One of the thrills of teaching is witnessing the magical ‘aha’ moment in learners after presenting a complex topic in a way that enabled them to make their own journey of discovery. Every teacher, like any seasoned cook, has a secret ingredient to this (‘aha’ moment). Mine is teaching with examples and encouraging experiential learning.
While a thorough explanation of knowledge, lingo, and explicit methodologies are fundamental when it comes to teaching, leveraging examples is what leads to real learning. Examples and illustrations are powerful ways to broaden and deepen student learning. I once got really frustrated when after labouring for a full week on the idea of paragraphing, my students still wrote one sentence paragraphs. As long as they had a long sentence that stated the topic, explained, illustrated and clinched the paragraph, it was perfect and they could not understand why I was insisting on having a group of sentences.
Decidedly, I began to debrief on paragraphs with a query: “How many of you have been to a forest?” To my satisfaction, most of them had. I followed this up with other questions that led them to the discovery that a forest is only one when there is a group of trees and that even if we had one tree with different fruits like mangoes, oranges and apples, it would not make a forest. It was then easy for my learners to draw inferences, a forest being a group of trees and a paragraph being a group of sentences. Using the forest analogy, I was able to employ what they already know to deepen their understanding.
The challenge with examples, however, is selecting the most effective ones and knowing when and how to best use them. Even if you find perfect examples, insert them ideally, and share them masterfully, it is still possible for your students to completely miss the point. The secret is to connect it to the students’ personal experiences—this will unlock their understanding and increase the likelihood of remembering and integrating the new information they have received—all of which leads them to higher levels of understanding. Similarly, sharing our own relevant personal experiences (which, admittedly, may be uncomfortable for some teachers) can also make our teaching more relevant, more relatable, and more understandable to the students.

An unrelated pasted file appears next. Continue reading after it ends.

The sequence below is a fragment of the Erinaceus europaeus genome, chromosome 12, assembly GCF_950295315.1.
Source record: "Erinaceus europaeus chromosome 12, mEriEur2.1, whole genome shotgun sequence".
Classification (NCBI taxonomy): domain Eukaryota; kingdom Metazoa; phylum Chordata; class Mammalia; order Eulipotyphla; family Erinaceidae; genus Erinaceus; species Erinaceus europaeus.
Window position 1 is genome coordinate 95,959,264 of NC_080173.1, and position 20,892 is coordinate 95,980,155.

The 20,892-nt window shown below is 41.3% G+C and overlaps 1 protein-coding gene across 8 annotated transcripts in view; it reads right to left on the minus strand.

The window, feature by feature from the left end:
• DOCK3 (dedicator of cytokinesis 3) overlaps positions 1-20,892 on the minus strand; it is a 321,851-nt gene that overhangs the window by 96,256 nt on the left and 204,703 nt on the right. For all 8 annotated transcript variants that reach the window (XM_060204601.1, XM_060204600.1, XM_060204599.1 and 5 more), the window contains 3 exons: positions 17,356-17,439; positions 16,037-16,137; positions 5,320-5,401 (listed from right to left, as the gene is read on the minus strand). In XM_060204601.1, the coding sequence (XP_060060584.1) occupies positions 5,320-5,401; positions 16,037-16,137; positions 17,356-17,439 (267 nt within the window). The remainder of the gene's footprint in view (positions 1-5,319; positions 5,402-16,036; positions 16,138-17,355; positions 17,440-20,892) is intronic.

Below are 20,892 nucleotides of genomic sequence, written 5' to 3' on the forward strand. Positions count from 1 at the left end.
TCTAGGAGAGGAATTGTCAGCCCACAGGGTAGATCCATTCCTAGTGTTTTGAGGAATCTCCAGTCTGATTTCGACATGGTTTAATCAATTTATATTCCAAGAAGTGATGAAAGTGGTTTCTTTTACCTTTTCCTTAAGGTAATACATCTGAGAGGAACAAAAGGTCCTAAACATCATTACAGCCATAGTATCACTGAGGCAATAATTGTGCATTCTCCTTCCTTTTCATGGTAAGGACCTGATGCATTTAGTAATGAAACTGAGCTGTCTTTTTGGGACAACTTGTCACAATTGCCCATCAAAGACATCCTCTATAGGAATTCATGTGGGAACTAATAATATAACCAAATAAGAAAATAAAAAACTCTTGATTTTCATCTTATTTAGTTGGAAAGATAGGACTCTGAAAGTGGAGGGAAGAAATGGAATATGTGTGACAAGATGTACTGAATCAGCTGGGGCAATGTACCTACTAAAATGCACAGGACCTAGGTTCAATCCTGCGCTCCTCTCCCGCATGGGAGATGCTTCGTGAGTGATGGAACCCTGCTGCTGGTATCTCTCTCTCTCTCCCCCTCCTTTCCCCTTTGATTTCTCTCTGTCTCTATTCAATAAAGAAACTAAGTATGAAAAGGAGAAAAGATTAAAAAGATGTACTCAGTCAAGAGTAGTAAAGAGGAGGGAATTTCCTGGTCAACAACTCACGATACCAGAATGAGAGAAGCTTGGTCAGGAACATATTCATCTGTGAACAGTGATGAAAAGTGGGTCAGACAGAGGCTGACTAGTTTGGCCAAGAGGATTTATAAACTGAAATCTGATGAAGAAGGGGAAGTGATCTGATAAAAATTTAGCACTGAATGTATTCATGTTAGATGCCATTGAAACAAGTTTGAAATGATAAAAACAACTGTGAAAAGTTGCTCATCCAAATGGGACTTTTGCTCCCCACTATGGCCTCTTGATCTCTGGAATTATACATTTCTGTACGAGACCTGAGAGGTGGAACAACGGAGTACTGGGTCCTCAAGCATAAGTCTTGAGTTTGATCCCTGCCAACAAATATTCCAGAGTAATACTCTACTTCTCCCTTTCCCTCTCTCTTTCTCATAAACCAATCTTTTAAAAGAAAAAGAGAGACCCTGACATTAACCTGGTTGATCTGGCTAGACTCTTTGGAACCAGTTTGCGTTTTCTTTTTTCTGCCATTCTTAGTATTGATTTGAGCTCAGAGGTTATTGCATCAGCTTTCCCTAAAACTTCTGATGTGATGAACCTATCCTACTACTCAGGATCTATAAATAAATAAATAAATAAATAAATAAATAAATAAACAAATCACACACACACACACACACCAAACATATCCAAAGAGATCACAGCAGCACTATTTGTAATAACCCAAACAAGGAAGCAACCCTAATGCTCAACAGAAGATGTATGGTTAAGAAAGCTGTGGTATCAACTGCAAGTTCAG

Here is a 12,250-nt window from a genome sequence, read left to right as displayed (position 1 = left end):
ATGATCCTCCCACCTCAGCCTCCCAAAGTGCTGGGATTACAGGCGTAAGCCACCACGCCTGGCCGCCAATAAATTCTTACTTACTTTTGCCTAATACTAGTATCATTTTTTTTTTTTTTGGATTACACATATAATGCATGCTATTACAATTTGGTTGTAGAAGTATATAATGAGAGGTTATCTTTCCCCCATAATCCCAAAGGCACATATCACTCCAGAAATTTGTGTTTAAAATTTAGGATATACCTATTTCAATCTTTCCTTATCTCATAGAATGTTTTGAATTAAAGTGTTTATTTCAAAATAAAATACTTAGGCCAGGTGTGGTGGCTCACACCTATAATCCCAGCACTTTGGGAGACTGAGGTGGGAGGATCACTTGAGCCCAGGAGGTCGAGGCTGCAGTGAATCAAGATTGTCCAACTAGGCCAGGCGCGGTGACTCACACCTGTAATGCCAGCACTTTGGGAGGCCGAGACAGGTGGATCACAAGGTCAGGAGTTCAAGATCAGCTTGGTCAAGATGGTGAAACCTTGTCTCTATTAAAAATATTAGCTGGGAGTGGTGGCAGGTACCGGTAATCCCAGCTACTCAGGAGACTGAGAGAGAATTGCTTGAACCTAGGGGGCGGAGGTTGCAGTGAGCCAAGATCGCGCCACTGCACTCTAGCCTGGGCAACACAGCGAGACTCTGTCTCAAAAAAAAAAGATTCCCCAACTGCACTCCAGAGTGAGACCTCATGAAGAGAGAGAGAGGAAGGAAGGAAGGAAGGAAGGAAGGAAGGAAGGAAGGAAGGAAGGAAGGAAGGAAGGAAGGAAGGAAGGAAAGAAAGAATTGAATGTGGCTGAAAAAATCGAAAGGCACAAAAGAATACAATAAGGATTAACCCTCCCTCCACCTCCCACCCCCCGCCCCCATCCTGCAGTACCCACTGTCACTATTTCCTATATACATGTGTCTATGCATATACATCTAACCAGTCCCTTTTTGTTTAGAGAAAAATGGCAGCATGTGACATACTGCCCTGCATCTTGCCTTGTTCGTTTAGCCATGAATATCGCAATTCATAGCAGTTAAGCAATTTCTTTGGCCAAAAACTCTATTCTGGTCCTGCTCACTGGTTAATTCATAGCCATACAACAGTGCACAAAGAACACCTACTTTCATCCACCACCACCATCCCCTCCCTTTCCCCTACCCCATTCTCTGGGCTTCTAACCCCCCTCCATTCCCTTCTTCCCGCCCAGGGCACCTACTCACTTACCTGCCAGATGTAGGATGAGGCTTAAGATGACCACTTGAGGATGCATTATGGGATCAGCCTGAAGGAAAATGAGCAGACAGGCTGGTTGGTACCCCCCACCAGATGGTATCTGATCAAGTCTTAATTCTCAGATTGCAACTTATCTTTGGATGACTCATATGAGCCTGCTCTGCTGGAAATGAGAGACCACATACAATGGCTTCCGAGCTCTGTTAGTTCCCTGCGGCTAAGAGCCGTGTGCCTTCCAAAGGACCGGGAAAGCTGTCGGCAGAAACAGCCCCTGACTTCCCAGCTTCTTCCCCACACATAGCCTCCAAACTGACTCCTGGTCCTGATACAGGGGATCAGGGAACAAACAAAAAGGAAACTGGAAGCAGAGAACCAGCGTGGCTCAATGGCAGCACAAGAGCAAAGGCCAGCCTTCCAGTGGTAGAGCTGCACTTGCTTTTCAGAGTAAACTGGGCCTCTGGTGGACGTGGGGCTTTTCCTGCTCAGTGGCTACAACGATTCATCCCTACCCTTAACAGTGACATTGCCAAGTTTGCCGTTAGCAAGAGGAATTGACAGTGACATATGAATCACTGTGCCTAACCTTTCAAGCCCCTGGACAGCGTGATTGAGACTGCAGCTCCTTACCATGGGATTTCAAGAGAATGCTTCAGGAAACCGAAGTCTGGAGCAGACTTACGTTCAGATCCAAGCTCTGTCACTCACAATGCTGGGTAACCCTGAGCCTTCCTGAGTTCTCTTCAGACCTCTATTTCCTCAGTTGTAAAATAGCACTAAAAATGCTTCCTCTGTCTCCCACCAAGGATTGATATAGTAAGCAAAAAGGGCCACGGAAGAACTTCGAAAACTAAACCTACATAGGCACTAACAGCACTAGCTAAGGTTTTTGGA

This calls for adequate preparation. It would be imprudent to assume that this just happens naturally and within a moment. When it comes to incorporating examples into our teaching, we should frequently ask ourselves questions associated with what, how, and when, such as: what examples and illustrations would help students better understand, how should those examples or illustrations be delivered and when could those examples and illustrations be used most effectively? This doesn’t have to be done for every lesson; it is something you can apply, especially on those topics that students struggle with.
The old adage “a picture is worth a thousand words” is undebatable, but a properly chosen example or experience is worth more than that. Consider one aspect of your course where students consistently struggle and then search for and integrate an appropriate example or experience into your teaching